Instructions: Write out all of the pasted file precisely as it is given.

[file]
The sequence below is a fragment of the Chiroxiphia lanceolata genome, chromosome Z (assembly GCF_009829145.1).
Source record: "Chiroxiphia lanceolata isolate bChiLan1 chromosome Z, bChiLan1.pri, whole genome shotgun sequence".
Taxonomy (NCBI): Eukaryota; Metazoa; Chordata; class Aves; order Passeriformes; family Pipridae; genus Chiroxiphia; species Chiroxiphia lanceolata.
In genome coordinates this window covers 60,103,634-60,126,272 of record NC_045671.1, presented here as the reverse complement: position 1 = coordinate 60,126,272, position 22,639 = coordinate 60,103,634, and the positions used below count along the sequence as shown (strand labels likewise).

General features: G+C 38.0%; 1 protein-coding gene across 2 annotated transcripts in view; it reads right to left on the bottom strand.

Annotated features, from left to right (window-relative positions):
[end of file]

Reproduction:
The sequence below is a fragment of the Chiroxiphia lanceolata genome, chromosome Z (assembly GCF_009829145.1).
Source record: "Chiroxiphia lanceolata isolate bChiLan1 chromosome Z, bChiLan1.pri, whole genome shotgun sequence".
Taxonomy (NCBI): Eukaryota; Metazoa; Chordata; class Aves; order Passeriformes; family Pipridae; genus Chiroxiphia; species Chiroxiphia lanceolata.
In genome coordinates this window covers 60,103,634-60,126,272 of record NC_045671.1, presented here as the reverse complement: position 1 = coordinate 60,126,272, position 22,639 = coordinate 60,103,634, and the positions used below count along the sequence as shown (strand labels likewise).

General features: G+C 38.0%; 1 protein-coding gene across 2 annotated transcripts in view; it reads right to left on the bottom strand.

Annotated features, from left to right (window-relative positions):